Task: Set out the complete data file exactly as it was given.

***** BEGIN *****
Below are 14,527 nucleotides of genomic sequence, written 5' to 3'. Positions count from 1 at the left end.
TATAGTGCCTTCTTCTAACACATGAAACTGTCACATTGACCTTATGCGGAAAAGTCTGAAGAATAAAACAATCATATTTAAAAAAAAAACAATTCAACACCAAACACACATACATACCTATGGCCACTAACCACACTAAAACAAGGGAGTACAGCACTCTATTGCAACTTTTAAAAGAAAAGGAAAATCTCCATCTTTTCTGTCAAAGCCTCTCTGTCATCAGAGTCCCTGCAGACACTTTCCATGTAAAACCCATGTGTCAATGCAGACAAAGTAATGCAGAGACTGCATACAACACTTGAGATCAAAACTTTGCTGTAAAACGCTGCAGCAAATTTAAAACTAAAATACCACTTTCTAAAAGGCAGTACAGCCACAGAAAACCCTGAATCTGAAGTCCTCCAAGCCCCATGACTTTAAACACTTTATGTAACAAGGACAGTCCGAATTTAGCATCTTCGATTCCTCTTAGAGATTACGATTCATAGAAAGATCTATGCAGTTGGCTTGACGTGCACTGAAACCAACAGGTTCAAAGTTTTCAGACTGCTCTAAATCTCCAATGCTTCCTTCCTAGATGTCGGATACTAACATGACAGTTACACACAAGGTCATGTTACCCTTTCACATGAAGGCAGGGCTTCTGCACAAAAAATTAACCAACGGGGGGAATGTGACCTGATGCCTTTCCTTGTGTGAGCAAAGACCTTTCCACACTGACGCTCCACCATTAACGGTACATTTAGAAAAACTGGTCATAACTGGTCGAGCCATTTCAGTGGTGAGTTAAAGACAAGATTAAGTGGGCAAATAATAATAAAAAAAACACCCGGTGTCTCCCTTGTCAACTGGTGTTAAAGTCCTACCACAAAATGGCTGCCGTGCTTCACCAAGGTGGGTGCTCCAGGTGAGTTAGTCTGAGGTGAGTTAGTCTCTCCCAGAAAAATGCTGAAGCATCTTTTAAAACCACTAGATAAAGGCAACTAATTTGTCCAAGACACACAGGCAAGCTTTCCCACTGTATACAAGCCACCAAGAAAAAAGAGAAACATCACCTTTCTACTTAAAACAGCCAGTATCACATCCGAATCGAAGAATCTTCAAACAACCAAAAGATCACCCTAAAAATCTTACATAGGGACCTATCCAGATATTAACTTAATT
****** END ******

Below are 14,527 nucleotides of genomic sequence, written 5' to 3'. Positions count from 1 at the left end.
TATAGTGCCTTCTTCTAACACATGAAACTGTCACATTGACCTTATGCGGAAAAGTCTGAAGAATAAAACAATCATATTTAAAAAAAAAACAATTCAACACCAAACACACATACATACCTATGGCCACTAACCACACTAAAACAAGGGAGTACAGCACTCTATTGCAACTTTTAAAAGAAAAGGAAAATCTCCATCTTTTCTGTCAAAGCCTCTCTGTCATCAGAGTCCCTGCAGACACTTTCCATGTAAAACCCATGTGTCAATGCAGACAAAGTAATGCAGAGACTGCATACAACACTTGAGATCAAAACTTTGCTGTAAAACGCTGCAGCAAATTTAAAACTAAAATACCACTTTCTAAAAGGCAGTACAGCCACAGAAAACCCTGAATCTGAAGTCCTCCAAGCCCCATGACTTTAAACACTTTATGTAACAAGGACAGTCCGAATTTAGCATCTTCGATTCCTCTTAGAGATTACGATTCATAGAAAGATCTATGCAGTTGGCTTGACGTGCACTGAAACCAACAGGTTCAAAGTTTTCAGACTGCTCTAAATCTCCAATGCTTCCTTCCTAGATGTCGGATACTAACATGACAGTTACACACAAGGTCATGTTACCCTTTCACATGAAGGCAGGGCTTCTGCACAAAAAATTAACCAACGGGGGGAATGTGACCTGATGCCTTTCCTTGTGTGAGCAAAGACCTTTCCACACTGACGCTCCACCATTAACGGTACATTTAGAAAAACTGGTCATAACTGGTCGAGCCATTTCAGTGGTGAGTTAAAGACAAGATTAAGTGGGCAAATAATAATAAAAAAAACACCCGGTGTCTCCCTTGTCAACTGGTGTTAAAGTCCTACCACAAAATGGCTGCCGTGCTTCACCAAGGTGGGTGCTCCAGGTGAGTTAGTCTGAGGTGAGTTAGTCTCTCCCAGAAAAATGCTGAAGCATCTTTTAAAACCACTAGATAAAGGCAACTAATTTGTCCAAGACACACAGGCAAGCTTTCCCACTGTATACAAGCCACCAAGAAAAAAGAGAAACATCACCTTTCTACTTAAAACAGCCAGTATCACATCCGAATCGAAGAATCTTCAAACAACCAAAAGATCACCCTAAAAATCTTACATAGGGACCTATCCAGATATTAACTTAATT